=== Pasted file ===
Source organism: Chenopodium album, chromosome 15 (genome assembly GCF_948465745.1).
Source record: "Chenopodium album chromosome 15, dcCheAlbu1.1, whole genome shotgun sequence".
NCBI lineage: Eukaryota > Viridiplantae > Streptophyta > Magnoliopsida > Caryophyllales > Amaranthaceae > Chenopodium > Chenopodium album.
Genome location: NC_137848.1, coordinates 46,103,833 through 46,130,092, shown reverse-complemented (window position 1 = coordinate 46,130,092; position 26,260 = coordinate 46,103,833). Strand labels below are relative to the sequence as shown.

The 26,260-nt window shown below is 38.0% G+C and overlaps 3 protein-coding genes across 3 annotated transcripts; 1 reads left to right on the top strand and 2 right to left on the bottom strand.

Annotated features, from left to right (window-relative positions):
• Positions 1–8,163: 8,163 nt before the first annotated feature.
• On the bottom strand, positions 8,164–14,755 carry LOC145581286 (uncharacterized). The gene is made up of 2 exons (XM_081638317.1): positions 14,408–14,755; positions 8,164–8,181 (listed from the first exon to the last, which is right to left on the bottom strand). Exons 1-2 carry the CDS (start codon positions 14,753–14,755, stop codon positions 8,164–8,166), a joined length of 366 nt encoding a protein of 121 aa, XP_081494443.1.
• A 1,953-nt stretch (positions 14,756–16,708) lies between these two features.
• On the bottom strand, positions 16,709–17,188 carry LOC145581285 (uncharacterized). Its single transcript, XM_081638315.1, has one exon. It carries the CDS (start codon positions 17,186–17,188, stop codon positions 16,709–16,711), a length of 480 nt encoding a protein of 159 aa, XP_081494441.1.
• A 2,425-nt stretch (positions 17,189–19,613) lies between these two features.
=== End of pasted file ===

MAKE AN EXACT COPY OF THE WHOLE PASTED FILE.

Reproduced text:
Source organism: Chenopodium album, chromosome 15 (genome assembly GCF_948465745.1).
Source record: "Chenopodium album chromosome 15, dcCheAlbu1.1, whole genome shotgun sequence".
NCBI lineage: Eukaryota > Viridiplantae > Streptophyta > Magnoliopsida > Caryophyllales > Amaranthaceae > Chenopodium > Chenopodium album.
Genome location: NC_137848.1, coordinates 46,103,833 through 46,130,092, shown reverse-complemented (window position 1 = coordinate 46,130,092; position 26,260 = coordinate 46,103,833). Strand labels below are relative to the sequence as shown.

The 26,260-nt window shown below is 38.0% G+C and overlaps 3 protein-coding genes across 3 annotated transcripts; 1 reads left to right on the top strand and 2 right to left on the bottom strand.

Annotated features, from left to right (window-relative positions):
• Positions 1–8,163: 8,163 nt before the first annotated feature.
• On the bottom strand, positions 8,164–14,755 carry LOC145581286 (uncharacterized). The gene is made up of 2 exons (XM_081638317.1): positions 14,408–14,755; positions 8,164–8,181 (listed from the first exon to the last, which is right to left on the bottom strand). Exons 1-2 carry the CDS (start codon positions 14,753–14,755, stop codon positions 8,164–8,166), a joined length of 366 nt encoding a protein of 121 aa, XP_081494443.1.
• A 1,953-nt stretch (positions 14,756–16,708) lies between these two features.
• On the bottom strand, positions 16,709–17,188 carry LOC145581285 (uncharacterized). Its single transcript, XM_081638315.1, has one exon. It carries the CDS (start codon positions 17,186–17,188, stop codon positions 16,709–16,711), a length of 480 nt encoding a protein of 159 aa, XP_081494441.1.
• A 2,425-nt stretch (positions 17,189–19,613) lies between these two features.